(by Stephanie Russ)
While flipping pancakes with a friend, one landed on the ceiling, and it did not escape my mother’s eye. “What?” we said in mock surprise. “No idea how that got there.” But Mum stayed calm and just made new ones. I’ve probably taken on this calm. It’s one way I resemble my mother. Back then, I never wanted to be compared to her. It was a tense relationship. We had a different style and life vision. I now understand that I wanted my parents to have a happy and healthy life but saw the opposite (heavy smoking, few sports). My attitude was: I will never be like my parents. They had typical German virtues: Be punctual, follow the rules, be precise and disciplined, write good notes, listen to others, and behave yourself. There was little talking about the past. Difficult emotions were kept in silence, waiting in the corner. For a more dreamy and creative personality like mine, it caused some misunderstanding, and I wasn't easy as a teenager. And then sometimes there is a change. I remember this day. My mother was in the kitchen, and I went to her. We just looked at each other, and I said, “I am sorry!” She was confused and asked what I was talking about. “Because,” I said, “I’ve been saying such stupid and hurtful things to you in the past without reason.” At that moment, she started laughing and crying at the same time. I will always remember that. My mother often sat in the kitchen at a little table and did crossword puzzles. I could see how my best friends spent time in the kitchen with their mothers, talking about dating and other matters. It made something clear in my own family: that I should pay more attention to those little but important moments. My mother collected billions of recipes out of magazines—we joked that she could never cook them all in a lifetime. She was a typical housewife of that time; cooking and cleaning were more an accepted part of maternal responsibility. I once asked her about the time when she worked outside the home and if she wanted to work again, but it seemed like she was pleased with her traditional role. It was something that I didn't understand. I wanted to try everything and do everything. A peaceful moment in our family was the cooking and preparing the table together. Cooking with my mother was something I always liked to do, and would have liked to do even more. Now I pay more attention to a healthy and fresh diet. But I love to remember when dinner meant fettuccine with sauce, salmon with a thick cream sauce, or schnitzel with a creamy mushroom sauce. A lot of sauce. An extra dollop of sauce meant an extra portion of love, whether for a family party during the holidays or simply after a long school week. Mum would ask, “Another refill?“ And the answer was always, “Yes, but please with sauce!“ It put everyone in a good mood. My father, a typical public official, no longer talked about the news; my six-years-older brother no longer found his annoying little sister that bad. My mother’s cooking brought us all together. But the time that we should have enjoyed together was too short. Now that my mother has not been walking on earth for some time, I keep thinking back to these moments—the warmth, the gathering, the peace. I think of these moments especially in such difficult times like now, when we cannot be close to our loved ones to protect them. Recently I wondered if I would ever be able to get my mother’s mushroom sauce right. I grabbed my saucepan and started cooking—so far, unfortunately, without the perfect result. Mum’s is still the best.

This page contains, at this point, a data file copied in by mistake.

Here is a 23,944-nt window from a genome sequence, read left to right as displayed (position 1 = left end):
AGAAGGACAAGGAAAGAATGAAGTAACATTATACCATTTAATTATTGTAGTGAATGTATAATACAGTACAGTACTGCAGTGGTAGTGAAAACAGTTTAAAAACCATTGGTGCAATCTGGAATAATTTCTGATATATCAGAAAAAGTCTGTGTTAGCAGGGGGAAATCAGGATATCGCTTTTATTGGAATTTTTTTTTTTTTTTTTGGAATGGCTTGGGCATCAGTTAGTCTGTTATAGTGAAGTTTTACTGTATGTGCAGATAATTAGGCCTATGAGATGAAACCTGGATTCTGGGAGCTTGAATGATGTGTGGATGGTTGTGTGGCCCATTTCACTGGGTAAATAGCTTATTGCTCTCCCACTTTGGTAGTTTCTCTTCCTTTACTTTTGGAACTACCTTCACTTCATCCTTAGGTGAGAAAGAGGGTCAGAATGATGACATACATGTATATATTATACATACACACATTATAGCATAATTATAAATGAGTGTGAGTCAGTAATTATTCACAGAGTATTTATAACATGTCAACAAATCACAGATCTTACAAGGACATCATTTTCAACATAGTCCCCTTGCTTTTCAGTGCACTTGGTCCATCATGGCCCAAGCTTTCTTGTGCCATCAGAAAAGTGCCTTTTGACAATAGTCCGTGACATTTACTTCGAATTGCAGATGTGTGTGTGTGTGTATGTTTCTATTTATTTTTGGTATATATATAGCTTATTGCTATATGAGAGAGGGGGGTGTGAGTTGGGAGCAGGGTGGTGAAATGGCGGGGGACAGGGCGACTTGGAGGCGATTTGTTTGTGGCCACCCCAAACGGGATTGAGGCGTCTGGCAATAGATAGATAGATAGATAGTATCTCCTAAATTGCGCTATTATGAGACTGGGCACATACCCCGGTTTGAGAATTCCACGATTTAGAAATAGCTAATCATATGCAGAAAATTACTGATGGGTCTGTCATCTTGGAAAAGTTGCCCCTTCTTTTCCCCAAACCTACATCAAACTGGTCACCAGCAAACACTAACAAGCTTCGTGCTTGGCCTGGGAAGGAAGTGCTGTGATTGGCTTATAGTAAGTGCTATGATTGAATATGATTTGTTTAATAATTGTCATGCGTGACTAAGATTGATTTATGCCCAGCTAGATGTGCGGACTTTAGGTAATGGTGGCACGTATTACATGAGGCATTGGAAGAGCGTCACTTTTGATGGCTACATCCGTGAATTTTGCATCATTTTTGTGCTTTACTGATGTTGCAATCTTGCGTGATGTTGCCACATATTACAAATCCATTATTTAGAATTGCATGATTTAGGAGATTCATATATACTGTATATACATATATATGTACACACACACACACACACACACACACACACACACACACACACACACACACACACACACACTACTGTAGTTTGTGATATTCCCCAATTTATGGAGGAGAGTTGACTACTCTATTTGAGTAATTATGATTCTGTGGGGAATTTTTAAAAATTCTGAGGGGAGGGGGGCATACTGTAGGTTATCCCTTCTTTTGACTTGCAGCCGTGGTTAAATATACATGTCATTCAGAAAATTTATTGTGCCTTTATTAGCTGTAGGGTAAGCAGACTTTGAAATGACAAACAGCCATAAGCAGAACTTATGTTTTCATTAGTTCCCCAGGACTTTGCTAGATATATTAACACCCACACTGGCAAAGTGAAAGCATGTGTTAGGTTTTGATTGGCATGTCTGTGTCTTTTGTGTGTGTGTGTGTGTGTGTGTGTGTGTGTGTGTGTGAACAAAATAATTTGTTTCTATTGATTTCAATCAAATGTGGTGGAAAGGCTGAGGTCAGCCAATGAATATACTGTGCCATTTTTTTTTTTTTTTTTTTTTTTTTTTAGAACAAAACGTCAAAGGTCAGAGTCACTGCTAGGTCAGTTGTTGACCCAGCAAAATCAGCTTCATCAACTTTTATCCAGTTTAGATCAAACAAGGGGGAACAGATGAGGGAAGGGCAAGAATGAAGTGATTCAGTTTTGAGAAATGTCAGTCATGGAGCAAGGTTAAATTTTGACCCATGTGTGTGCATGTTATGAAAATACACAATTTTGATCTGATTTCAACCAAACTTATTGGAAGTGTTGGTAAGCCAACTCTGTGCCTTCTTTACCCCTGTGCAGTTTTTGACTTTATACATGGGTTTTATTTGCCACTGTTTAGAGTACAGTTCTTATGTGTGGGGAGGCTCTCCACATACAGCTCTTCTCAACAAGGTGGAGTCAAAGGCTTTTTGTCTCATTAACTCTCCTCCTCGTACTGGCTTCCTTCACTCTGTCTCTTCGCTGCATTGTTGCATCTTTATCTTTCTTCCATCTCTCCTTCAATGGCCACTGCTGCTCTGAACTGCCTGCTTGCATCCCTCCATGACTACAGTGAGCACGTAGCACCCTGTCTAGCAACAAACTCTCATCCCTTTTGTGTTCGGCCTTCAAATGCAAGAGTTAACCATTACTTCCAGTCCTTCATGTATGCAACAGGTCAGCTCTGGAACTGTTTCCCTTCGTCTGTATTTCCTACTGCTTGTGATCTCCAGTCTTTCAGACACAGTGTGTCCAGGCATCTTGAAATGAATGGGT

During this crisis, even when the little ones are home, and parents are working as their entertainers, teachers, confidantes, cleaning staff, and “person to blame for everything,” we can enjoy the time together, perhaps cooking, and smiling through the chaos. They’ll never forget a smile that brings confidence, trust, harmony, and love during a storm to the world, thereby transforming the world into a better place, for at least one person. --- Stephanie Russ is an actress in Berlin, Germany. She can be found at IMDB, Instagram, and Vimeo.
Mushroom Sauce á la Rosi 1 – 2 cloves garlic, finely chopped 3 – 4 oz. butter 1/2 lb. mushrooms, cleaned and sliced 8 oz. vegetable broth 16 oz. cream salt and pepper to taste all-purpose or almond flour chopped parsley In a large saucepan over medium-law heat, melt 1 T. butter and sauté the garlic. Add remaining butter to the pan with the mushrooms, and cook for 5 – 10 minutes. Add vegetable broth and cream, stirring constantly for 5 – 10 minutes more. Stir in salt, pepper, and enough flour to thicken the sauce to desired consistency. Serve over meat, noodles, or rice, and garnish with parsley.